Paul Jadin, the head of the Wisconsin Economic Development Corporation (WEDC), was surprisingly agreeable when he appeared before my colleagues and me at the recent hearing of the Joint Committee on Audit.
He was surprisingly agreeable; but less than forthcoming.
Mr. Jadin never mentioned that the state’s lead economic development agency had lost track of all $69 million in loans to businesses, including $9 million where were past due or in default. He never mentioned the problem even as he answered Legislators’ questions about the failures of WEDC’s own oversight processes.
Following the lengthy hearing, a reporter received a tip about the lost delinquent loans. The next day I learned the rest of the story.
State officials failed to track 48 loans that were delinquent by more than 30 days. Another 49 loans were referred to the Department of Justice for collection. These loans totaled $9 million. This failure to track loans extended over the past 16 months. The information was first reported by Milwaukee Journal Sentinel Capitol reporter Jason Stein who attended portions of the hearing.
As I chaired the hearing, I quizzed Mr. Jadin on problems with late reports and the skipping of key process management steps like underwriting loans. Committee members engaged in a lengthy discussion about recouping payments and overseeing businesses that failed to deliver promised jobs or meet contract terms.
Mr. Jadin agreed to improve transparency, to tighten reporting, and to subject all management staff to state ethics laws. He agreed to nearly every change requested. We concluded the hearing with directions to draft legislation codifying changes agreed to by Mr. Jadin. But he failed to make any mention of the lost delinquent loans.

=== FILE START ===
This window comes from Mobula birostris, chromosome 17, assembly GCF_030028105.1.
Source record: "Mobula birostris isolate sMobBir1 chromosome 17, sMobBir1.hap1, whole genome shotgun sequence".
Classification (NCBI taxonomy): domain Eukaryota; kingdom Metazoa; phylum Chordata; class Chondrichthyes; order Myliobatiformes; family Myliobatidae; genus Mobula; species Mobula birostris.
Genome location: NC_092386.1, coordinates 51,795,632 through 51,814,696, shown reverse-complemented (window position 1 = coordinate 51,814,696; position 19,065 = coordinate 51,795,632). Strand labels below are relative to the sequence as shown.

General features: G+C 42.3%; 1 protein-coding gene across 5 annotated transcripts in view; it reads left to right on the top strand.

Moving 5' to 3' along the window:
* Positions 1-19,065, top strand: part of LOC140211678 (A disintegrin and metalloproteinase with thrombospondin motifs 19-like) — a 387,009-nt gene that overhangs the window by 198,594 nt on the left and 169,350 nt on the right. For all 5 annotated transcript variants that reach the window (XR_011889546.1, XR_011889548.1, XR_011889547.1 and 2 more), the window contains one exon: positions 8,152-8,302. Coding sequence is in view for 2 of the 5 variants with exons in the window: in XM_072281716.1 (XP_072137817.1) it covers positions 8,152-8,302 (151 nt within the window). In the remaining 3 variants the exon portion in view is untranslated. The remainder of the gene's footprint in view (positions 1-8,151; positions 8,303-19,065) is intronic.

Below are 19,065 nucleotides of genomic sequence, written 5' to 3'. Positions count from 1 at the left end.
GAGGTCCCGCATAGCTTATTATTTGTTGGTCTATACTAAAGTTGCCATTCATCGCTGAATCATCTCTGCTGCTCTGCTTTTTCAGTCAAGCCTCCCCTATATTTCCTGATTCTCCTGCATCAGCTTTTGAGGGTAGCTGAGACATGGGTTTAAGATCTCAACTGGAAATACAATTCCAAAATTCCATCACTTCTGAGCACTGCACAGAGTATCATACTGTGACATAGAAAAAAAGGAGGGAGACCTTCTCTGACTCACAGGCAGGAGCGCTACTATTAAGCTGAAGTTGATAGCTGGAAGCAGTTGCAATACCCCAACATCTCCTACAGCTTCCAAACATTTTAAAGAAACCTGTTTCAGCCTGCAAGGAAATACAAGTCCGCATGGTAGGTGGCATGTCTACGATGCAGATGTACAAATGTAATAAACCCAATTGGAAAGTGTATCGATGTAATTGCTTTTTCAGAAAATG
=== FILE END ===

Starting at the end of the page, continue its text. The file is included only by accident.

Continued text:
In conversations with those close to WEDC, I learned the lost loans were likely ‘discovered’ in preparation for forthcoming audits: first, an independent firm recently hired by WEDC and second, the Legislative Audit Bureau.
Later, Ryan Murray, WEDC chief operating officer, told reporters Mr. Jadin didn’t discuss the issue because he wanted to notify the board first. But the board met twice in just the past few weeks. Board members could also be called at home or come into emergency session; none appeared to have happened.
Mr. Jadin had an obligation to inform the Legislature when he was asked to explain work to remedy serious problems of oversight and accountability.
Dishonesty is not only about what you say. It is about what you don’t say.
Hiding bad news is becoming a pattern for WEDC. Just a few weeks ago the Secretary of Administration apologized to Board members when, for over a year and a half, he failed to disclose a federal inquiry into the awarding of Housing and Urban Development (HUD) grants. WEDC apparently gave out more than $9 million without legal authority to do so.
The dishonesty began in the very creation of WEDC.
The Wisconsin Economic Development Corporation, despite its name, it is not a corporation. It is an arm of state government, run with taxpayer funds and revenue from loans made with taxpayer money.
Organized as an “authority”, WEDC is one of the most independent parts of state government. Despite its independence, the agency dispenses public money and is subject to Legislative oversight.
As Chair of the Audit Committee, at the conclusion of Mr. Jadin’s testimony I made very clear his obligation and our expectations.
“Because public dollars are at risk we need information at the program level of your operation to determine the effectiveness and the outcome of every program you administer,” I told Mr. Jadin.
I anticipate the Audit Bureau’s work will provide us with key information about WEDC’s structure, operations and program results. Auditors will examine the failure of ‘internal controls’ - those systems that should be in place to catch errors of omission like lost delinquent loans.
But the error of omission that concerns me the most is the lack in honesty in official testimony before the Legislature.
I expect WEDC staff and board members to cooperate fully and ensure the Audit Bureau receives any information the State Auditor needs to complete its work.